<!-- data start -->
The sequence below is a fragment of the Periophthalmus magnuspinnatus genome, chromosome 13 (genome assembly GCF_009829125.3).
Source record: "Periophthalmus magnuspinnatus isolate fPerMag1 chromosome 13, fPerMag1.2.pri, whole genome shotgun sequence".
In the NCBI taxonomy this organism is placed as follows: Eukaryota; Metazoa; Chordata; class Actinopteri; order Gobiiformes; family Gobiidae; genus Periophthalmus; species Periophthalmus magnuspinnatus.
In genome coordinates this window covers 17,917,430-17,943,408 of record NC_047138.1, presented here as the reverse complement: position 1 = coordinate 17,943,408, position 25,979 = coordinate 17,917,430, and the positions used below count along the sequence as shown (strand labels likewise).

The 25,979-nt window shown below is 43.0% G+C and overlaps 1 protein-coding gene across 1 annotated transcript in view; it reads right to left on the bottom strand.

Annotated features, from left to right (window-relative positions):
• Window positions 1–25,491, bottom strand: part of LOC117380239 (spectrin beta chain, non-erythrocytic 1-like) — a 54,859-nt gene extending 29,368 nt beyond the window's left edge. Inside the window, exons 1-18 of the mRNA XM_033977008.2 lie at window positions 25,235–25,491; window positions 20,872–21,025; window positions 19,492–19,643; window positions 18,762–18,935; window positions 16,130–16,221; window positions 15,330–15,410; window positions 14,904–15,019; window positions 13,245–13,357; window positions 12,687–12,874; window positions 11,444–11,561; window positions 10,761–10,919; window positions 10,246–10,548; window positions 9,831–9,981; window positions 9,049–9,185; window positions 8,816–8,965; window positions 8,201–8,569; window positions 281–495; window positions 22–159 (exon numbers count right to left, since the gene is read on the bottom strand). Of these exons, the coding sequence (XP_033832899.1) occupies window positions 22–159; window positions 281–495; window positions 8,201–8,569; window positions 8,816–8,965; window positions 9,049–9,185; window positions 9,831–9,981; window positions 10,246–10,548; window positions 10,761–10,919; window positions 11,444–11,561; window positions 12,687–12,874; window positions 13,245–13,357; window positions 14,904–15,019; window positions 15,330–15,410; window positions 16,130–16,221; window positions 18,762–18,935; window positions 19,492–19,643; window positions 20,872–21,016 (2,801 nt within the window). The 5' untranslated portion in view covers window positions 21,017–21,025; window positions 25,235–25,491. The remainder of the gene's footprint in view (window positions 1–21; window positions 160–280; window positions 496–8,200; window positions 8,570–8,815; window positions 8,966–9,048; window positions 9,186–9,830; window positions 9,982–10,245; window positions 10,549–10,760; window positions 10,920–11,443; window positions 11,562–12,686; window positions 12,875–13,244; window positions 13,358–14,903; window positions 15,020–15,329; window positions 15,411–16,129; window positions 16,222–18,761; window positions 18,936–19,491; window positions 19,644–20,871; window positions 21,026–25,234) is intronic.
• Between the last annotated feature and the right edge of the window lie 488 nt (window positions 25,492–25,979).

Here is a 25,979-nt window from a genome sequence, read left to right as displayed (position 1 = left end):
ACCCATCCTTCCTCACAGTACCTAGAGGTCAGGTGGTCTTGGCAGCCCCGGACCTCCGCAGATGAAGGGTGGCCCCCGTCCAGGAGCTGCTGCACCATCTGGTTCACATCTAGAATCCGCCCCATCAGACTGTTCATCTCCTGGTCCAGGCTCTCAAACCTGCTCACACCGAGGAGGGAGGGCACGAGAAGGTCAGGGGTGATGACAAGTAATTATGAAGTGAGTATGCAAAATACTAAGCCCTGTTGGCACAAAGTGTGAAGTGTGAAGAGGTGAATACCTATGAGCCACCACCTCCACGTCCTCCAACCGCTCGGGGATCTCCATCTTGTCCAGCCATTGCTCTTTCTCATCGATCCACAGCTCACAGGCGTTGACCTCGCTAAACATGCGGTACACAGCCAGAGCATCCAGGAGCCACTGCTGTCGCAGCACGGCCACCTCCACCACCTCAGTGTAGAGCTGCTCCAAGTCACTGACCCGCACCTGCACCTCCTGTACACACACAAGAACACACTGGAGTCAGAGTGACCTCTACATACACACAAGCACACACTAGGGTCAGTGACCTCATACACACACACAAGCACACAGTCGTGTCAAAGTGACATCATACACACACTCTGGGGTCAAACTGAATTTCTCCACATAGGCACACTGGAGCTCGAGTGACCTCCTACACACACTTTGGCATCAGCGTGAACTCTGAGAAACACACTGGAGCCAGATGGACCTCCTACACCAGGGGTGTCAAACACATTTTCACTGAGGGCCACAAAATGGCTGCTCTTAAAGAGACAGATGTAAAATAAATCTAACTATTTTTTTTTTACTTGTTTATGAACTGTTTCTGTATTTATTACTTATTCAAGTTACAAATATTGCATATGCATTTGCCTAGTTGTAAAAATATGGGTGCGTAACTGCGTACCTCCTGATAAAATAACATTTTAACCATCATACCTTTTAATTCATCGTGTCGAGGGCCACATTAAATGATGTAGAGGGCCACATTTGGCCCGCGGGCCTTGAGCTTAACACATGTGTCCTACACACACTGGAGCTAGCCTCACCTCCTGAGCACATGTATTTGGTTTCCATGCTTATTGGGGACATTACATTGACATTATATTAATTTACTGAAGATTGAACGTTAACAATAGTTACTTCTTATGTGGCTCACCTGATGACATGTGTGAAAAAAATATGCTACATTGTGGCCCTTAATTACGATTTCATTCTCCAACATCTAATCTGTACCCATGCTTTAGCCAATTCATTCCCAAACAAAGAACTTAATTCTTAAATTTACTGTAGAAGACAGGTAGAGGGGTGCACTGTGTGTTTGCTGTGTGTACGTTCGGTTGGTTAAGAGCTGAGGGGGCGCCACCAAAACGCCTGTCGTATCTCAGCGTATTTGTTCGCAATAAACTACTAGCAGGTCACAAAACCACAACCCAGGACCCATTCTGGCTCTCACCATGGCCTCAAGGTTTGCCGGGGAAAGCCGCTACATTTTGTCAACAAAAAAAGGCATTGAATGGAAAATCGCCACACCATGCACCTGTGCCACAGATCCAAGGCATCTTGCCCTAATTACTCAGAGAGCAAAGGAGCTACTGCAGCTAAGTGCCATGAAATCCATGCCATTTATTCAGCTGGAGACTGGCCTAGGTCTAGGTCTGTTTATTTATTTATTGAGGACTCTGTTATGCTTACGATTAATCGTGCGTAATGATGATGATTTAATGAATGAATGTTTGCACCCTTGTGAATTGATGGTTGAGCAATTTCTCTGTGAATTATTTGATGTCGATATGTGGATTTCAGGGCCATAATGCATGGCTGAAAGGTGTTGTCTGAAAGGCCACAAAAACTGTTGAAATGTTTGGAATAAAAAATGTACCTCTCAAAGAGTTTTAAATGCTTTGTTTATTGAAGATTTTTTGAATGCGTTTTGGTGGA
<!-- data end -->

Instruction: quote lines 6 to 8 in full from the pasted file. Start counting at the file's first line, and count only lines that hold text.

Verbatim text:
Annotated features, from left to right (window-relative positions):
• Window positions 1–25,491, bottom strand: part of LOC117380239 (spectrin beta chain, non-erythrocytic 1-like) — a 54,859-nt gene extending 29,368 nt beyond the window's left edge. Inside the window, exons 1-18 of the mRNA XM_033977008.2 lie at window positions 25,235–25,491; window positions 20,872–21,025; window positions 19,492–19,643; window positions 18,762–18,935; window positions 16,130–16,221; window positions 15,330–15,410; window positions 14,904–15,019; window positions 13,245–13,357; window positions 12,687–12,874; window positions 11,444–11,561; window positions 10,761–10,919; window positions 10,246–10,548; window positions 9,831–9,981; window positions 9,049–9,185; window positions 8,816–8,965; window positions 8,201–8,569; window positions 281–495; window positions 22–159 (exon numbers count right to left, since the gene is read on the bottom strand). Of these exons, the coding sequence (XP_033832899.1) occupies window positions 22–159; window positions 281–495; window positions 8,201–8,569; window positions 8,816–8,965; window positions 9,049–9,185; window positions 9,831–9,981; window positions 10,246–10,548; window positions 10,761–10,919; window positions 11,444–11,561; window positions 12,687–12,874; window positions 13,245–13,357; window positions 14,904–15,019; window positions 15,330–15,410; window positions 16,130–16,221; window positions 18,762–18,935; window positions 19,492–19,643; window positions 20,872–21,016 (2,801 nt within the window). The 5' untranslated portion in view covers window positions 21,017–21,025; window positions 25,235–25,491. The remainder of the gene's footprint in view (window positions 1–21; window positions 160–280; window positions 496–8,200; window positions 8,570–8,815; window positions 8,966–9,048; window positions 9,186–9,830; window positions 9,982–10,245; window positions 10,549–10,760; window positions 10,920–11,443; window positions 11,562–12,686; window positions 12,875–13,244; window positions 13,358–14,903; window positions 15,020–15,329; window positions 15,411–16,129; window positions 16,222–18,761; window positions 18,936–19,491; window positions 19,644–20,871; window positions 21,026–25,234) is intronic.
• Between the last annotated feature and the right edge of the window lie 488 nt (window positions 25,492–25,979).